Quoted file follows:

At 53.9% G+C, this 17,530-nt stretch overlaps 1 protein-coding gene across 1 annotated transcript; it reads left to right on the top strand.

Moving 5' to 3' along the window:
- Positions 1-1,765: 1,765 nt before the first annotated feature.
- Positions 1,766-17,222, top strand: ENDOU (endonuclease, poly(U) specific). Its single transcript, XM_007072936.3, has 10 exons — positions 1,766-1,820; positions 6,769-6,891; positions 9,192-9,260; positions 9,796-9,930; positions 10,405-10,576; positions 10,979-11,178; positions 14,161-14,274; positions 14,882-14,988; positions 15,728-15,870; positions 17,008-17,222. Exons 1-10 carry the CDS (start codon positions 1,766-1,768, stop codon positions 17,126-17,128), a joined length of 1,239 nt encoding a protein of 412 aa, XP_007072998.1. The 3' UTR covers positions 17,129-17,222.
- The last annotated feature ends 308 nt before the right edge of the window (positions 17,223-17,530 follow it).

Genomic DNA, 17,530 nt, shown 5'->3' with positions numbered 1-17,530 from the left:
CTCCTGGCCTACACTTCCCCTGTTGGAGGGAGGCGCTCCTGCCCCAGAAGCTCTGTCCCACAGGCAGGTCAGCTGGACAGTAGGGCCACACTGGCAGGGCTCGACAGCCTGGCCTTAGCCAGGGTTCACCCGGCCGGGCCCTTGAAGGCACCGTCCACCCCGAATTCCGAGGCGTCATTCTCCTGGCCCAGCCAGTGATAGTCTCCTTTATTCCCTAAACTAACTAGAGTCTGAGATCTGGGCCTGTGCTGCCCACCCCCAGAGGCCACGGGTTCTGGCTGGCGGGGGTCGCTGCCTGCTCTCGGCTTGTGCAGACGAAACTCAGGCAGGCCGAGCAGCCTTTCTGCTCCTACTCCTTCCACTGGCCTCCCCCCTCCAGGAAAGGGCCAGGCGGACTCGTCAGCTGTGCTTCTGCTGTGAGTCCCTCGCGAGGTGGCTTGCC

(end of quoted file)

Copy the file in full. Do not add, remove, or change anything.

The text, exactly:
At 53.9% G+C, this 17,530-nt stretch overlaps 1 protein-coding gene across 1 annotated transcript; it reads left to right on the top strand.

Moving 5' to 3' along the window:
- Positions 1-1,765: 1,765 nt before the first annotated feature.
- Positions 1,766-17,222, top strand: ENDOU (endonuclease, poly(U) specific). Its single transcript, XM_007072936.3, has 10 exons — positions 1,766-1,820; positions 6,769-6,891; positions 9,192-9,260; positions 9,796-9,930; positions 10,405-10,576; positions 10,979-11,178; positions 14,161-14,274; positions 14,882-14,988; positions 15,728-15,870; positions 17,008-17,222. Exons 1-10 carry the CDS (start codon positions 1,766-1,768, stop codon positions 17,126-17,128), a joined length of 1,239 nt encoding a protein of 412 aa, XP_007072998.1. The 3' UTR covers positions 17,129-17,222.
- The last annotated feature ends 308 nt before the right edge of the window (positions 17,223-17,530 follow it).

Genomic DNA, 17,530 nt, shown 5'->3' with positions numbered 1-17,530 from the left:
CTCCTGGCCTACACTTCCCCTGTTGGAGGGAGGCGCTCCTGCCCCAGAAGCTCTGTCCCACAGGCAGGTCAGCTGGACAGTAGGGCCACACTGGCAGGGCTCGACAGCCTGGCCTTAGCCAGGGTTCACCCGGCCGGGCCCTTGAAGGCACCGTCCACCCCGAATTCCGAGGCGTCATTCTCCTGGCCCAGCCAGTGATAGTCTCCTTTATTCCCTAAACTAACTAGAGTCTGAGATCTGGGCCTGTGCTGCCCACCCCCAGAGGCCACGGGTTCTGGCTGGCGGGGGTCGCTGCCTGCTCTCGGCTTGTGCAGACGAAACTCAGGCAGGCCGAGCAGCCTTTCTGCTCCTACTCCTTCCACTGGCCTCCCCCCTCCAGGAAAGGGCCAGGCGGACTCGTCAGCTGTGCTTCTGCTGTGAGTCCCTCGCGAGGTGGCTTGCC